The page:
In fact it's probably inspired the 33-year-old, for no reason other than to piss off the very people who provoked him so. He and runner-up Tom 'I-just-happened-to-misplace-my-skinsuit-before-the-time-trial' Dumoulin maintain the Giro-Tour double is still possible - though take away Froome's opening stage time loss as a result of a crash (51 seconds) and the Dutchman's puncture on the sixth stage to the Mur de Bretagne (where he conceded 53 seconds) and Thomas would've nonetheless won by 1'31 and 58 seconds, respectively. It's also worth noting that the Welshman took it very easy on the final descent in the time trial and probably lost a good 15-20 seconds (and a third stage win) as a result, not to mention he was virtually untroubled throughout and could've certainly given more stick if required.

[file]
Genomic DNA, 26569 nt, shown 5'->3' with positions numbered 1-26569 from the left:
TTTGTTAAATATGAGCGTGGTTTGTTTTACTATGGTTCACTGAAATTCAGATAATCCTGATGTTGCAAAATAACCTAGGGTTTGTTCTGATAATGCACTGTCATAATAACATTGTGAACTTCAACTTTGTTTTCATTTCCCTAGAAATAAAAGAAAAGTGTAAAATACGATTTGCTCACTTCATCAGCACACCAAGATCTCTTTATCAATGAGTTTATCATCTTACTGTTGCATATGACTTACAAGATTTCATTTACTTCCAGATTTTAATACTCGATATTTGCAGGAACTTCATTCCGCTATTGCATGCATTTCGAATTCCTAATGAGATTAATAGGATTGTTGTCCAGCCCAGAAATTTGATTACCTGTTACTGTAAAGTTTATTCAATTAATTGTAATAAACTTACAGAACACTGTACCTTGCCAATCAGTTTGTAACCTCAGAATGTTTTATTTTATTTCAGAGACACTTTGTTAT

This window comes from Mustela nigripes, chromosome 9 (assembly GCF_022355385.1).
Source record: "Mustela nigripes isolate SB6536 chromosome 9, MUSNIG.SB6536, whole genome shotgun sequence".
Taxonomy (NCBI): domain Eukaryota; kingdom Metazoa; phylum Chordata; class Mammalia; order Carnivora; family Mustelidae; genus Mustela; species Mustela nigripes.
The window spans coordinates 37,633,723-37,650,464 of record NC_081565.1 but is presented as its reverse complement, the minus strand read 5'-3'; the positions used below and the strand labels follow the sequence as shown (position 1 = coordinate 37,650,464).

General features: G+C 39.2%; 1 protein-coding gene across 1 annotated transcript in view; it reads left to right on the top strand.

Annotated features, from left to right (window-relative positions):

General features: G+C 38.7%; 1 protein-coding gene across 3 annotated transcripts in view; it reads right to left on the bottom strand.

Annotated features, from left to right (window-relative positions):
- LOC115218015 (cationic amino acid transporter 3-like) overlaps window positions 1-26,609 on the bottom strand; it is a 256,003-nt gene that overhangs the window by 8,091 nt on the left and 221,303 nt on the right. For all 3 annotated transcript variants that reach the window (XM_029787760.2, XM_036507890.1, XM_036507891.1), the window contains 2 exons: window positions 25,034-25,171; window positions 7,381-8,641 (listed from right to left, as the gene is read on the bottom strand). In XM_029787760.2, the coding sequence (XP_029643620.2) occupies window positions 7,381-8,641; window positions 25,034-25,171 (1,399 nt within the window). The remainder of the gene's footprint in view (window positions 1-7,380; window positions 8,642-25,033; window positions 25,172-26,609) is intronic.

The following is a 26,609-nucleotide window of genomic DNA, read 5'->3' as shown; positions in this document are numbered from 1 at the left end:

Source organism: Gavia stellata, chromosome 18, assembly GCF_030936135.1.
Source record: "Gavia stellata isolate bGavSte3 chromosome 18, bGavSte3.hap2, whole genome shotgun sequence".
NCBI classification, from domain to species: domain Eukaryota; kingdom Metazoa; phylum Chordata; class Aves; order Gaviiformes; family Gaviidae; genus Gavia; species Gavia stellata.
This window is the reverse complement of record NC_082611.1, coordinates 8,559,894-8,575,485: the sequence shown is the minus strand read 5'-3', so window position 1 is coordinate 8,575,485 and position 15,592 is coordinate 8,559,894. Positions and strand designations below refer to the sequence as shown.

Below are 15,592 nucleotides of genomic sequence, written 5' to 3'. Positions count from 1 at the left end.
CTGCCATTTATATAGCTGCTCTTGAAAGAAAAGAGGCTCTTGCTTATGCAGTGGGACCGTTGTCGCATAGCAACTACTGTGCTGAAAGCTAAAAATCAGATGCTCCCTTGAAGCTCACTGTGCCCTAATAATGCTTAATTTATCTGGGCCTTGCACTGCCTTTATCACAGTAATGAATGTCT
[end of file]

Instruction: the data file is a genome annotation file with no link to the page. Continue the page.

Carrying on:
The same age as the luckless Tasmanian Richie Porte, you'd say that Froome has one more chance, and at best two, to be Rider #5 in the five-times winners' club. The magnanimity he displayed towards Thomas, being the first to applaud him as they crossed the Champs for the final time Sunday, and in full view of a billion-plus global television viewing audience, was perhaps a subtle sign to say, 'Well done, G - but you'll be riding for me next July'.

"Phwoar... It's the Tour de France, man!"

Thomas, by all accounts one of the peloton's super nice guys, appeared genuinely and simultaneously shocked and thrilled to have won. To go in as the number-two at Team Sky and come out as number one certainly didn't seem to bother him; most probably, he'd be happy to work under such an arrangement again. After all, it takes the pressure off his shoulders till the road decides their fate. He could also ride next year's Giro as outright leader, since I don't see Froome returning to Italy till his Tour hopes are done and dusted.